Feeding ‘wild’ wolves

Photo By Dexter K. Oliver: A road-killed cow elk is put out for Mexican gray wolves to eat. Notice the trail camera attached to far side of the tree in the bottom left.

Editorial By Dexter K. Oliver

I received the Mexican wolf update, as I do monthly, for August 2017. As is often the case, there were disturbing items recorded therein. This is ill-foreboding for the U.S. Fish and Wildlife Service (FWS) which recently offered its draft Mexican Wolf Recovery Plan calling for a large population expansion.

Out of 22 current Mexican wolf packs in Arizona and New Mexico, nine were the beneficiaries of a “diversionary food cache” intended to keep wolves from killing cattle or to help increase “survival of genetically valuable pups”. This open-air zoo behavior by the Interagency Field Team (IFT) has been going on since individual wolves were first released in 1998. No matter how careful IFT biologists or their constantly changing team of volunteers might be, this still results in re-introduced wolves associating humans with food, a self-defeating exercise.

It also means that humans will continue to be directly involved with trying to train or prop up wolf packs from now until eternity (apparently the date wolf project leader Sherry Barrett and her minions are assuming it will take for the animals to be self-sufficient and removed from the Endangered Species list). Because the new recovery plan is demanding so many more Mexican wolves in the United States more tax dollars will be necessary to pay for personnel providing these free meals. And the same problems will escalate.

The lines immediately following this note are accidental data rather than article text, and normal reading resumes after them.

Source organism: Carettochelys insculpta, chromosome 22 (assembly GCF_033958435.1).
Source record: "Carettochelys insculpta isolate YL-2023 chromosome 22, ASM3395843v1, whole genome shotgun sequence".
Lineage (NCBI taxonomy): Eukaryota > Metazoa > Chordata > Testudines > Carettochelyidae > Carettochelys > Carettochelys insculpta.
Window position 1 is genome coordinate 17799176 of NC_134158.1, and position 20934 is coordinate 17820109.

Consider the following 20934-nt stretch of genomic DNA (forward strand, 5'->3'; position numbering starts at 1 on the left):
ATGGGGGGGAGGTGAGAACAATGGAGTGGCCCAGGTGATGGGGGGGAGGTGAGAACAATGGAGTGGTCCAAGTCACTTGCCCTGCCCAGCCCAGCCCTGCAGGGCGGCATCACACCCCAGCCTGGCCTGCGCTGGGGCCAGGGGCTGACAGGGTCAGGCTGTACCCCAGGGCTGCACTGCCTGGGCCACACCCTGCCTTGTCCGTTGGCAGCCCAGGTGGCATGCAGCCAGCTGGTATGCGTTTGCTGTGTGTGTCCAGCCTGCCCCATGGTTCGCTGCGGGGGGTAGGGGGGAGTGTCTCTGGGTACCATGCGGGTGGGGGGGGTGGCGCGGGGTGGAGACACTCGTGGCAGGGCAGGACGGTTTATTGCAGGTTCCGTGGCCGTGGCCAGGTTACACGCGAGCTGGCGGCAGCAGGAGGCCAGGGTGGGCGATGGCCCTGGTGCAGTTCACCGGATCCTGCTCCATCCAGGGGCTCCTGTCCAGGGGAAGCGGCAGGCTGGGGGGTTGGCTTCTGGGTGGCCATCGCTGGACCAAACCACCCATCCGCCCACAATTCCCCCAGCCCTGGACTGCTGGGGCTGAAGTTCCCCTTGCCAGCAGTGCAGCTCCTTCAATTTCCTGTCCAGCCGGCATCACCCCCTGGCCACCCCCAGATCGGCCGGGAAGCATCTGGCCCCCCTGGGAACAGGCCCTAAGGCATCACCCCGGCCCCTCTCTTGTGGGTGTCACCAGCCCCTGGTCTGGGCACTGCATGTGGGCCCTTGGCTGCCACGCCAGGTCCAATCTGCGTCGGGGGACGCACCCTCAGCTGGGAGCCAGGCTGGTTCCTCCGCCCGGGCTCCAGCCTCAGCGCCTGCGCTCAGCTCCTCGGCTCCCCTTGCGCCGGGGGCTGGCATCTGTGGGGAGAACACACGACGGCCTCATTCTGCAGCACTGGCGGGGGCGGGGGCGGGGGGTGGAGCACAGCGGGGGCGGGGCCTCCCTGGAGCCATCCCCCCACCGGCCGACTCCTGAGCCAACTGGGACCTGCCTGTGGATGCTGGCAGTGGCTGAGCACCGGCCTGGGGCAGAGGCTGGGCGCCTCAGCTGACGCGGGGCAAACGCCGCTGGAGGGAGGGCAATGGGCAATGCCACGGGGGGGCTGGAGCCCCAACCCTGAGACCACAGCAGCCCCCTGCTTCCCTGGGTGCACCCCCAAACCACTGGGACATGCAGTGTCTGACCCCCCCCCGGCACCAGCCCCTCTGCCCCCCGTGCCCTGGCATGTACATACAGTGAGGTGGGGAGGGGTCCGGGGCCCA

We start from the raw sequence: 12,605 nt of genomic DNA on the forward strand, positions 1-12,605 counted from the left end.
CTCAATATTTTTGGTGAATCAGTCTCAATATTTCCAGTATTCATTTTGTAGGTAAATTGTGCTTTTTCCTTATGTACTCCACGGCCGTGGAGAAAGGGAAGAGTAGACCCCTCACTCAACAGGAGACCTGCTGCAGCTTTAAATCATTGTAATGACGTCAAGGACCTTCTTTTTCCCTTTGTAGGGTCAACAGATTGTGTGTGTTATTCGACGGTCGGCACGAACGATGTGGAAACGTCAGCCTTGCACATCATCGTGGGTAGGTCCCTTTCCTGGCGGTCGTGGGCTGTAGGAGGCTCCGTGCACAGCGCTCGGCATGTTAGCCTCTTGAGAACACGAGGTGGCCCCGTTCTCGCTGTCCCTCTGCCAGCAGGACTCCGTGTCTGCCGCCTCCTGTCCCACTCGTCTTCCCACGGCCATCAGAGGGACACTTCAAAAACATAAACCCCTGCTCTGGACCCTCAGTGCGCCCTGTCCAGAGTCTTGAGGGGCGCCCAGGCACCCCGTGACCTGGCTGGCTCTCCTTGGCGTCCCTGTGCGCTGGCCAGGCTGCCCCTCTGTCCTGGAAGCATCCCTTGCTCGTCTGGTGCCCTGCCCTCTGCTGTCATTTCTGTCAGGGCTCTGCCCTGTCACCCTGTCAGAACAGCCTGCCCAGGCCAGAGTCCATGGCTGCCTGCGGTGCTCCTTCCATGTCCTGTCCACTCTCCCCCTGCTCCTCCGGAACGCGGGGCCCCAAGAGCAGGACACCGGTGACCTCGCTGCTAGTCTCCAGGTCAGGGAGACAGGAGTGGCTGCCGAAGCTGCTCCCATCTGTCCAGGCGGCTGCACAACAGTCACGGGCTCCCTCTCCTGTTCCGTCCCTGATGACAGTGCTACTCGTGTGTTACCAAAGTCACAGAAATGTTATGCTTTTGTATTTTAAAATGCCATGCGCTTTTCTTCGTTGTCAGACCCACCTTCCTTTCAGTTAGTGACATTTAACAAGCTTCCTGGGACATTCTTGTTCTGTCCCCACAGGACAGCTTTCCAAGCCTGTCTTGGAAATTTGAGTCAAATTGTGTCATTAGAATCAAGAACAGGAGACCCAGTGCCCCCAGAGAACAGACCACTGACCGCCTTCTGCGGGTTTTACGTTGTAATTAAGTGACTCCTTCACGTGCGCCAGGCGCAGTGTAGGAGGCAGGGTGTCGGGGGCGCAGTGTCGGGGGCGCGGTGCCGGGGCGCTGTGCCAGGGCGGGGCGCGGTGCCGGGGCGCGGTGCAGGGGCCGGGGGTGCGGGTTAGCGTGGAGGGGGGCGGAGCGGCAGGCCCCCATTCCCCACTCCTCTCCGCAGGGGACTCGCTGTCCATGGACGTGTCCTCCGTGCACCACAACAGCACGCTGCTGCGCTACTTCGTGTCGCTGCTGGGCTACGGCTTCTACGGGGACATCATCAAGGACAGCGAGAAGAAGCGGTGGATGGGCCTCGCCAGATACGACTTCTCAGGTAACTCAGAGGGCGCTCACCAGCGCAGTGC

Five domestic calves were killed by Mexican wolves in August 2017 and some hikers had an unwanted close encounter with some of the collared wolves. Apparently, the people bumped into two adult wolves with pups at a rendezvous site (maybe where the IFT had placed food for them?) and even a pistol shot into the ground didn’t scare the wolves away. Luckily, the adult wolves merely escorted the people out of the area, a response that has been noted before. The calves, of course, weren’t that fortunate.

According to the Mexican wolf update provided by the FWS, there was a minimum of 113 individuals counted at the end of 2016. Mexico, where 90 percent of Mexican wolf habitat and historic populations occurred, has possibly a quarter of that number on the ground, nobody knows for sure. Maybe it’s time to see if our neighbor to the south is willing and able to shoulder its proper share of this burden. We should quit augmenting the numbers in the USA, quit feeding and trying to “train” wolves already here, and wait to see if Mexico can reach its 90 percent goal. If they can’t or won’t, we should disband the IFT and let the biologists who haven’t already retired off this faulty experiment get back to their offices from wherever they came. Having to provide food to 41 percent of the “wild” wolves currently in Arizona and New Mexico, after two decades of reintroduction follies, is ludicrous.

Dexter K. Oliver is a freelance writer and wildlife consultant who has worked for government and non-government organizations in the United States, Mexico, and Costa Rica.

The views and opinions expressed in this editorial are those of the author.